Nkisi, or "power figures"--the fierce fetish figures with metal shards and nails forced into them--are fearsome enough observed through secured and brightly lit plexiglass. In a darkened Twilight gallery with just enough track lighting to imitate a full moon, the Nkisi rise from semi-inert secrecy and their accentuated metal points and shadowy crevasses suggest visual utterances from the iron god, Ogun. In the dimness, shimmering mica bellies, made pregnant with potent herbal mixtures by village diviners, ask for protection from malady or unease. A Bamana cast-iron oil lamp is formed to cast hypothetical flames up onto its extended appendages. An otherworldly Yoruba path-clearer mask, such as the one on view, was designed to carve a passage between mortal and immortal spheres with its sharp, erect ears.

Across the hall, presented in the effulgence of a halogen sun, are the ritual objects representing Daylight. Gold-leaf Asante and Ghanaian spokesmen staffs encourage you to envision daytime gatherings of community elders rather then imagine such as evening events. No excess of sunlight can subjugate or override gold leaf; it merely aggravates its power. While semiprecious metals may enliven in the dusk, gold maintains its earthborn solar supremacy, transferring this authority to its owners and users, and a spokesman, taking the radiant staff and standing in the revealing light of day, would convey transparency, trust, and truth.

Among the other Daylight items in the show are performance accoutrements, such as dance masks and leg bands, recalling the transforming spectacle of humans who summon mythology into their mortal being and breathe continuity into their living stories. A marvelous Bamana warrior's tunic from the BMA's holdings, one of the most appealing I've encountered, is laden with gre-gre, or charms, protected front and rear. Fetish power in African culture is hierarchical. If one dons a warrior tunic in preparation to defend or subjugate an opponent--who also wears and carries fetish charms--his gre-gre are attached to assure his success. They are to the assailant spirits what a spear is to the body. Sewn-on mica or mirror bits reflect evil and fear back to the rival; pouches of herbs, or the hair, bones, or nails of a strong animal or a fierce warrior, or even a loved one, function to overwhelm the force of the opponent's fetishes. And, lest we forget, Roman Catholic churches honor this same tradition, placing a small fragment of a saint in a reliquary to bless and empower the structure and those who worship in it, or providing their faithful with scapulars--prayer pouches to wear around the neck.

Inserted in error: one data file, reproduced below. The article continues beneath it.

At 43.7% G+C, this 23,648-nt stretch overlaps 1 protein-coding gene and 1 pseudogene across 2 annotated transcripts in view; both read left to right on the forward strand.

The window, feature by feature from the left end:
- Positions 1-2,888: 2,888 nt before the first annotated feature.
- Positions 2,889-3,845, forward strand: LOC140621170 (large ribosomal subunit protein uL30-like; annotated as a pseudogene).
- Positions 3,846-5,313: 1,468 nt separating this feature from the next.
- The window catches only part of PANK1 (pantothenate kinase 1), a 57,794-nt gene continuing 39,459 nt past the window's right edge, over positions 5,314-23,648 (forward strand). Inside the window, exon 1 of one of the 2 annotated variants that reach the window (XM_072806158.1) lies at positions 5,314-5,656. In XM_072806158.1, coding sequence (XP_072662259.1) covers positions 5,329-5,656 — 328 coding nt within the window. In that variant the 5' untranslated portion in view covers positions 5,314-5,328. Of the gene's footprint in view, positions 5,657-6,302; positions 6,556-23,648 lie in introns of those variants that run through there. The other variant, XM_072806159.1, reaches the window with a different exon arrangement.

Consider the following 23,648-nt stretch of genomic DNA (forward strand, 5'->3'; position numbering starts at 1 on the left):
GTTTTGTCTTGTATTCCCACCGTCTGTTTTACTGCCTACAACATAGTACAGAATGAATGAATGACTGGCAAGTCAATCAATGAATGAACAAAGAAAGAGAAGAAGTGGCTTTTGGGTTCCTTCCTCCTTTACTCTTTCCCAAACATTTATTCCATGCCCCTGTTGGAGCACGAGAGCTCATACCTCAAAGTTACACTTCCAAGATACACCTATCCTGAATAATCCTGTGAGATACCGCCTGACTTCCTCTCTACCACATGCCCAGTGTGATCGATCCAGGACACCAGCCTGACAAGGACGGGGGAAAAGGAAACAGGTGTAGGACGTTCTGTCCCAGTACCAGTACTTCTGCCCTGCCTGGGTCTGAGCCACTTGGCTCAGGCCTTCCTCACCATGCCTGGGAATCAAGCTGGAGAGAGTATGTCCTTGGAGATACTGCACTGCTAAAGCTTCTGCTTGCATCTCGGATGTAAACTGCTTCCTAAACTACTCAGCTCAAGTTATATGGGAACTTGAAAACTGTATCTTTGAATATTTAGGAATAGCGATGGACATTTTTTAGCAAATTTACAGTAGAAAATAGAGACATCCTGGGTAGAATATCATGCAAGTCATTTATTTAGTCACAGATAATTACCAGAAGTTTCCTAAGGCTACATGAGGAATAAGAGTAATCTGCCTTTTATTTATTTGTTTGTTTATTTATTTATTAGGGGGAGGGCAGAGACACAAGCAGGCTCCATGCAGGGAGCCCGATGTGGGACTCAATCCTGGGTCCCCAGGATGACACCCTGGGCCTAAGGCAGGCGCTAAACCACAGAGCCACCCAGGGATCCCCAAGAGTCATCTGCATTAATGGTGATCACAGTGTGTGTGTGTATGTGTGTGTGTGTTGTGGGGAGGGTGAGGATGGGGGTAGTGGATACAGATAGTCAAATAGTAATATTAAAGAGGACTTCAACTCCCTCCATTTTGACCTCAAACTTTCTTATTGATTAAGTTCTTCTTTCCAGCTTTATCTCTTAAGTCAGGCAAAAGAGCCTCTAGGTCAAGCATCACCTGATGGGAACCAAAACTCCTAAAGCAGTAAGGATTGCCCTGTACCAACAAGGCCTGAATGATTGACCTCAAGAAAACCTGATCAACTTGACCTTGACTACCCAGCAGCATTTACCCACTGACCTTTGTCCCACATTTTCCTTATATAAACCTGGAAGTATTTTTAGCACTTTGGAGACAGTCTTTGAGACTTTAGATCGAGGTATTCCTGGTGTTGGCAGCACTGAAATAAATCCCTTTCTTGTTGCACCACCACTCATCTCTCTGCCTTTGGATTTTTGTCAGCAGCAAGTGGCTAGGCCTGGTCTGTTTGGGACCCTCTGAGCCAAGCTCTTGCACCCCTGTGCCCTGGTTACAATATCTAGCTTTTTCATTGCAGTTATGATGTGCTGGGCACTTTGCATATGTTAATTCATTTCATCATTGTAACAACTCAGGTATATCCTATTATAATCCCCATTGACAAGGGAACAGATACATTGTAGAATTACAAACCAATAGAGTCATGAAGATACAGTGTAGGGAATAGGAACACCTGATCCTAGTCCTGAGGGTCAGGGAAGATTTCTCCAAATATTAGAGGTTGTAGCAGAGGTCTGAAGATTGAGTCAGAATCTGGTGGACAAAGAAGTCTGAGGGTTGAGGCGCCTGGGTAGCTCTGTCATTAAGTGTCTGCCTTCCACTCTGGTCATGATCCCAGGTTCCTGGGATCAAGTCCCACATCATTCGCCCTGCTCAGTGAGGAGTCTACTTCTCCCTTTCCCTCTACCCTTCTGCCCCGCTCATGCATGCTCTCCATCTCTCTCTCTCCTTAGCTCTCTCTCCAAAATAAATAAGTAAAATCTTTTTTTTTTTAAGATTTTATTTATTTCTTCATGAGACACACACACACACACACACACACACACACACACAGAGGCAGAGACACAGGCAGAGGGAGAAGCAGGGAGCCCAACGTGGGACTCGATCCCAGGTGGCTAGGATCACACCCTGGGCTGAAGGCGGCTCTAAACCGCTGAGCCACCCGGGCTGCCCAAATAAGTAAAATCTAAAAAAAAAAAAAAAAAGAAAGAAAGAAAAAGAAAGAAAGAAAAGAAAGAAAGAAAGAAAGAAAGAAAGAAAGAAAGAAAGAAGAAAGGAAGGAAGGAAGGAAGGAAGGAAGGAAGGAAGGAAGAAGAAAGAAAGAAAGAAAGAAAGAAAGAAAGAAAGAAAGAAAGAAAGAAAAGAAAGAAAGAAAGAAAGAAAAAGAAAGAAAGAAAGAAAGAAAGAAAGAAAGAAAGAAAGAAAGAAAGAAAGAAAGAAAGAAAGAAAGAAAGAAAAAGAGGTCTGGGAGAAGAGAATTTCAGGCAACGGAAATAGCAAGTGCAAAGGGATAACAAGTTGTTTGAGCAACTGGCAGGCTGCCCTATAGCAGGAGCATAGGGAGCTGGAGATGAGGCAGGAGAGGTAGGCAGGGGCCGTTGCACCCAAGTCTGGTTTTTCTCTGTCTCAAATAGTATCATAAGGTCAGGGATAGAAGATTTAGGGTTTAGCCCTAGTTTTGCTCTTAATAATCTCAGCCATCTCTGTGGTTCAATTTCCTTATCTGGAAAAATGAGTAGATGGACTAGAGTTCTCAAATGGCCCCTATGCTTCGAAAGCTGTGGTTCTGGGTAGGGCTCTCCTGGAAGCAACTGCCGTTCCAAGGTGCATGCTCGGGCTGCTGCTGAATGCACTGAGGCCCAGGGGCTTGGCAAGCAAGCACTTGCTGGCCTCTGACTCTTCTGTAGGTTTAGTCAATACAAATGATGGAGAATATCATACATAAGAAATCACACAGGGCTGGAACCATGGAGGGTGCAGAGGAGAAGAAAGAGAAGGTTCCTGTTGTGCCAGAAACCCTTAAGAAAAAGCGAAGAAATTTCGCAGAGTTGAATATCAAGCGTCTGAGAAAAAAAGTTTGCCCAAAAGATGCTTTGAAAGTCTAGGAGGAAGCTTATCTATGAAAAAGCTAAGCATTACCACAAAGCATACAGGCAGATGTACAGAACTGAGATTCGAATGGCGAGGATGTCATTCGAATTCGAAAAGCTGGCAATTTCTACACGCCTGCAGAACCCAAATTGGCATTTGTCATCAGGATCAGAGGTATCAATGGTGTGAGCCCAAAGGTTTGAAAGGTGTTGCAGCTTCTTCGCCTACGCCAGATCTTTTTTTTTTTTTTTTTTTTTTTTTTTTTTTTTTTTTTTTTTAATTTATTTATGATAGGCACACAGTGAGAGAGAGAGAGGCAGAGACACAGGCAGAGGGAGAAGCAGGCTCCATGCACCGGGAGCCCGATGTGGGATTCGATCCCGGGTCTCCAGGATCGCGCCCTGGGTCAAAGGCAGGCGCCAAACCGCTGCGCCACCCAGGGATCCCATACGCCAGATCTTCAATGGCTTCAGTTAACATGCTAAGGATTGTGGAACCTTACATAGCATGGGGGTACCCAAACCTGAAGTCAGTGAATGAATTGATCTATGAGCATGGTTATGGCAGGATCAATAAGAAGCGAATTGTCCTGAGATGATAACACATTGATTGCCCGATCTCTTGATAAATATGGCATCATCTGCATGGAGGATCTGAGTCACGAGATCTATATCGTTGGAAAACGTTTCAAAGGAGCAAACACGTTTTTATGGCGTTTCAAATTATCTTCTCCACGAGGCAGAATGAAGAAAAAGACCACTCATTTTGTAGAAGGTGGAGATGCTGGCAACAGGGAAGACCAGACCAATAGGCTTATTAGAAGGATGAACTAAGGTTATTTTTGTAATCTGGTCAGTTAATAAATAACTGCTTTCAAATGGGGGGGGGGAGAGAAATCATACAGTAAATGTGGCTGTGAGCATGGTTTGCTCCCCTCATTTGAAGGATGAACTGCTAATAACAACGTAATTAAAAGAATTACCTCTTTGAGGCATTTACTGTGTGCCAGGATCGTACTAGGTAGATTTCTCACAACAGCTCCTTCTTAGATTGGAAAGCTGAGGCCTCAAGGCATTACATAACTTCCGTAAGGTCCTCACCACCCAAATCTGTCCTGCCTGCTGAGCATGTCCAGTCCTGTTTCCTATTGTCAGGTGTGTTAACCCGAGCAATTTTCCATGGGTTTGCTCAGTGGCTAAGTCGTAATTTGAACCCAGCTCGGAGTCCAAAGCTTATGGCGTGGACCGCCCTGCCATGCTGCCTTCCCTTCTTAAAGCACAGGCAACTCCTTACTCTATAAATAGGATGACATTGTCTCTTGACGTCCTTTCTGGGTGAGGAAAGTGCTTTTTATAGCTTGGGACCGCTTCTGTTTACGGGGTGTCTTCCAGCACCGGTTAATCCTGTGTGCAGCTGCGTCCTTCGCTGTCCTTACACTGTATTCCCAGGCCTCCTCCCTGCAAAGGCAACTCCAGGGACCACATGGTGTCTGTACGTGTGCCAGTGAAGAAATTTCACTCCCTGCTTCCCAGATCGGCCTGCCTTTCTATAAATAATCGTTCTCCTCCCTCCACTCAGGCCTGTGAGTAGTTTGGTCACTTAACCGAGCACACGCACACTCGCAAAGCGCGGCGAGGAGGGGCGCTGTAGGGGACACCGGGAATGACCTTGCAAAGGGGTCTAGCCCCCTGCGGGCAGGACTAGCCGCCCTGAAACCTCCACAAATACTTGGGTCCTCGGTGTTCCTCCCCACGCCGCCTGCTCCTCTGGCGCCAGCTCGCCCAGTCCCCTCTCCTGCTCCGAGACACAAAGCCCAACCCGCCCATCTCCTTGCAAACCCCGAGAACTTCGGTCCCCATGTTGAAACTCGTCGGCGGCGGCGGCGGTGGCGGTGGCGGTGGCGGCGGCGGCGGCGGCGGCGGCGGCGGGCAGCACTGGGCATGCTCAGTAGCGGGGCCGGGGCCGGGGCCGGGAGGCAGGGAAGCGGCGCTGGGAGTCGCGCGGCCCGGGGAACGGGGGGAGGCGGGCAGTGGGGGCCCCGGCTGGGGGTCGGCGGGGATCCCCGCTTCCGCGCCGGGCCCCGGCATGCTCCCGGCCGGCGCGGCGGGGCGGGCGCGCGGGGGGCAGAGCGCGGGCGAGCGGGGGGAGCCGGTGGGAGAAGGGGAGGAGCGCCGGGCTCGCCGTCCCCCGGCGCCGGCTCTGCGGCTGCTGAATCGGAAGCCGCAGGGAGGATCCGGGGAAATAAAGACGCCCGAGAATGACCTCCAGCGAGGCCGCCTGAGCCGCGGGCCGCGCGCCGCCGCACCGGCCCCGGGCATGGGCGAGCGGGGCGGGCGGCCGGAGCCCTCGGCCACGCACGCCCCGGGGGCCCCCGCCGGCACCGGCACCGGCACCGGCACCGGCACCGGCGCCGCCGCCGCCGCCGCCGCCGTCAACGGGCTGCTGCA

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Reprinted from The Baltimore City Paper